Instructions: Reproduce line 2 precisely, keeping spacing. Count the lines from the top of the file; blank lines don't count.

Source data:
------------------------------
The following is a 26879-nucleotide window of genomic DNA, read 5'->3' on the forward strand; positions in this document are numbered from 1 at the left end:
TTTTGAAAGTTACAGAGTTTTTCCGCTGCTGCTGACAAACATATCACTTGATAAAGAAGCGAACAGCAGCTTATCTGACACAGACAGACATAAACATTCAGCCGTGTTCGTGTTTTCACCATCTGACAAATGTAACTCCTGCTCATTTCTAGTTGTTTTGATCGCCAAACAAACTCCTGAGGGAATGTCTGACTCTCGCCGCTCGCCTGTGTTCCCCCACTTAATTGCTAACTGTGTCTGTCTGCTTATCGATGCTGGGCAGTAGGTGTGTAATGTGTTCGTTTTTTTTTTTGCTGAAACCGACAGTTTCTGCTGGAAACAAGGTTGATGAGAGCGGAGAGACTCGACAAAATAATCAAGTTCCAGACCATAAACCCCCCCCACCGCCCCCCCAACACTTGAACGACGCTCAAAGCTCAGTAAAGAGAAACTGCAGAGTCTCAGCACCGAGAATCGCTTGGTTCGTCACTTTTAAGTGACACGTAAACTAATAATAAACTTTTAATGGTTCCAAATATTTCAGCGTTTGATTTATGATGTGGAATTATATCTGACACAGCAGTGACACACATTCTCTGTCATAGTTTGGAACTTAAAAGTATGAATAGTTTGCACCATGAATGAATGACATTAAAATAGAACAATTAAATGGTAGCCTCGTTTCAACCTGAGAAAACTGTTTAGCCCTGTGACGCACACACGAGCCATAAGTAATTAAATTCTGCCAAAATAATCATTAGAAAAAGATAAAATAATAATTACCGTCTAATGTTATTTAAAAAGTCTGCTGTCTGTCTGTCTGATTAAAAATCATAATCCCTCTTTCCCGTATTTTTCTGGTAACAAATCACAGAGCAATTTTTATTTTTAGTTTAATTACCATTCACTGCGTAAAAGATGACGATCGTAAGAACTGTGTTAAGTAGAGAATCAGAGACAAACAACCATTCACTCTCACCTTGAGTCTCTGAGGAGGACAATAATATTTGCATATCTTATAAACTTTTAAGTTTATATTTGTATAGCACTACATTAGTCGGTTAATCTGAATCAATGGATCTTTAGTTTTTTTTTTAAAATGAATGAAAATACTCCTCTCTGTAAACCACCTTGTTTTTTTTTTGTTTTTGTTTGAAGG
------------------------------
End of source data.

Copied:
TTTTGAAAGTTACAGAGTTTTTCCGCTGCTGCTGACAAACATATCACTTGATAAAGAAGCGAACAGCAGCTTATCTGACACAGACAGACATAAACATTCAGCCGTGTTCGTGTTTTCACCATCTGACAAATGTAACTCCTGCTCATTTCTAGTTGTTTTGATCGCCAAACAAACTCCTGAGGGAATGTCTGACTCTCGCCGCTCGCCTGTGTTCCCCCACTTAATTGCTAACTGTGTCTGTCTGCTTATCGATGCTGGGCAGTAGGTGTGTAATGTGTTCGTTTTTTTTTTTGCTGAAACCGACAGTTTCTGCTGGAAACAAGGTTGATGAGAGCGGAGAGACTCGACAAAATAATCAAGTTCCAGACCATAAACCCCCCCCACCGCCCCCCCAACACTTGAACGACGCTCAAAGCTCAGTAAAGAGAAACTGCAGAGTCTCAGCACCGAGAATCGCTTGGTTCGTCACTTTTAAGTGACACGTAAACTAATAATAAACTTTTAATGGTTCCAAATATTTCAGCGTTTGATTTATGATGTGGAATTATATCTGACACAGCAGTGACACACATTCTCTGTCATAGTTTGGAACTTAAAAGTATGAATAGTTTGCACCATGAATGAATGACATTAAAATAGAACAATTAAATGGTAGCCTCGTTTCAACCTGAGAAAACTGTTTAGCCCTGTGACGCACACACGAGCCATAAGTAATTAAATTCTGCCAAAATAATCATTAGAAAAAGATAAAATAATAATTACCGTCTAATGTTATTTAAAAAGTCTGCTGTCTGTCTGTCTGATTAAAAATCATAATCCCTCTTTCCCGTATTTTTCTGGTAACAAATCACAGAGCAATTTTTATTTTTAGTTTAATTACCATTCACTGCGTAAAAGATGACGATCGTAAGAACTGTGTTAAGTAGAGAATCAGAGACAAACAACCATTCACTCTCACCTTGAGTCTCTGAGGAGGACAATAATATTTGCATATCTTATAAACTTTTAAGTTTATATTTGTATAGCACTACATTAGTCGGTTAATCTGAATCAATGGATCTTTAGTTTTTTTTTTAAAATGAATGAAAATACTCCTCTCTGTAAACCACCTTGTTTTTTTTTTGTTTTTGTTTGAAGG